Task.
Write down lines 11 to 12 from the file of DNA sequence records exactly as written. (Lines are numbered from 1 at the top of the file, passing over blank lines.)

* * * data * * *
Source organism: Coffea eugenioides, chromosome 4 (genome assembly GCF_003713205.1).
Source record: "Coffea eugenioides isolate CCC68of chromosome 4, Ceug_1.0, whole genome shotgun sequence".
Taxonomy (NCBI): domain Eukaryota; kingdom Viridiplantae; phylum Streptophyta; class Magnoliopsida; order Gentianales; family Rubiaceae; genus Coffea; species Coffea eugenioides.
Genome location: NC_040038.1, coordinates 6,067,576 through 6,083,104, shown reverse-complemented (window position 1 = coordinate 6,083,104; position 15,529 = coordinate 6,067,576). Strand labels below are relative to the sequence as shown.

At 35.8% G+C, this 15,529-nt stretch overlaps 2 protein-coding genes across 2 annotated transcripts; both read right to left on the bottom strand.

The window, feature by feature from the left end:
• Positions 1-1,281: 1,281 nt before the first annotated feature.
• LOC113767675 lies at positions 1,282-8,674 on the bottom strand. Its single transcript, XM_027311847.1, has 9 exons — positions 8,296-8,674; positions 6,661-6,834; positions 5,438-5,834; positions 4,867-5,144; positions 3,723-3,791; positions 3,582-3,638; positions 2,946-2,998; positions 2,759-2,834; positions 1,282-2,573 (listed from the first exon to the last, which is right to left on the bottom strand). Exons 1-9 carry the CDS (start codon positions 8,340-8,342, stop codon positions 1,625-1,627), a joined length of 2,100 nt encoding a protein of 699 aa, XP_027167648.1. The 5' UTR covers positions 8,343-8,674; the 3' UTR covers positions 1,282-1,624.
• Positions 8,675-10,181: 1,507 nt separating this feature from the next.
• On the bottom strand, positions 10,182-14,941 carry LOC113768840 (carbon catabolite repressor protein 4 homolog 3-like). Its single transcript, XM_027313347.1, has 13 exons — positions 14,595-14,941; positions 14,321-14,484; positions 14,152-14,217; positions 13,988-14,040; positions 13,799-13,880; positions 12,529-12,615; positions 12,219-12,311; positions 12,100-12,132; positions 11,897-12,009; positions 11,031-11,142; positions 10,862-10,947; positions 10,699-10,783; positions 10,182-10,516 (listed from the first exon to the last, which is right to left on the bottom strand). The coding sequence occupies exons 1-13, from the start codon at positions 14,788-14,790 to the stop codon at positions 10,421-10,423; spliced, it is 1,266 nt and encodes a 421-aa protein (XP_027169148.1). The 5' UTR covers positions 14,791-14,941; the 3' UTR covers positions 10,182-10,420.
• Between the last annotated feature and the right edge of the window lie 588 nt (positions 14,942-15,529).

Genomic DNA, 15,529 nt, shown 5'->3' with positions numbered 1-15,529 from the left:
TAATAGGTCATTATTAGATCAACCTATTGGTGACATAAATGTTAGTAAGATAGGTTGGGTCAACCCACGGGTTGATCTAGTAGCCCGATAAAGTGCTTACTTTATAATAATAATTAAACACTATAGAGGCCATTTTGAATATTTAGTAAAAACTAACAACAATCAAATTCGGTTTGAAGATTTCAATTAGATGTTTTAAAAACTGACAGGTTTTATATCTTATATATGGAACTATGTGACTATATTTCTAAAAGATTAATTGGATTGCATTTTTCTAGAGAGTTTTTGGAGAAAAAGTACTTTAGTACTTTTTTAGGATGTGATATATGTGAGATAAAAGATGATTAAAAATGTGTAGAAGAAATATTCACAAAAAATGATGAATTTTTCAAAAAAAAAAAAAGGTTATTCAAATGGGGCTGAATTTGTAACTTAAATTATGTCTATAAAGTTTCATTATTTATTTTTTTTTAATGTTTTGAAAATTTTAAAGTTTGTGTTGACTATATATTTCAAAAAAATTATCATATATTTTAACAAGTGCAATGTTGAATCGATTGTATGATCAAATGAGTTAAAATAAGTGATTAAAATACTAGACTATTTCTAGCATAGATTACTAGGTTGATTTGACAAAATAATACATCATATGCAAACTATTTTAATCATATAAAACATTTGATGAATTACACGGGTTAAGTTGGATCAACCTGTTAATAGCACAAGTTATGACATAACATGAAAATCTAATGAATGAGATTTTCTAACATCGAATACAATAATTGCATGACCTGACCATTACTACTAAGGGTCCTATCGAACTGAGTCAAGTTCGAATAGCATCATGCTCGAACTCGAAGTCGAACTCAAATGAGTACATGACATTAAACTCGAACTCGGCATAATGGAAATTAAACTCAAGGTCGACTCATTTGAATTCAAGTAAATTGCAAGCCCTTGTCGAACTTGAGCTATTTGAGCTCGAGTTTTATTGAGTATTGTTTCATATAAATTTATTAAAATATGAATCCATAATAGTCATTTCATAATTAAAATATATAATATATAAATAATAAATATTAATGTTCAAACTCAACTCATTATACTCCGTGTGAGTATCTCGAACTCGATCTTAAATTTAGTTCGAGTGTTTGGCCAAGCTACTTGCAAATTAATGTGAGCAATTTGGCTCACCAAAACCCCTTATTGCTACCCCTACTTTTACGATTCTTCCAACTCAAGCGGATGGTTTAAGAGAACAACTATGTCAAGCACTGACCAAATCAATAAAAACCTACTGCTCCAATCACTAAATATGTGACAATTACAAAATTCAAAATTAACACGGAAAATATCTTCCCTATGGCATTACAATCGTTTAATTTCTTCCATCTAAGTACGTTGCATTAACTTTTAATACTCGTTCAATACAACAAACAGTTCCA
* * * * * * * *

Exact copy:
• Between the last annotated feature and the right edge of the window lie 588 nt (positions 14,942-15,529).

Genomic DNA, 15,529 nt, shown 5'->3' with positions numbered 1-15,529 from the left: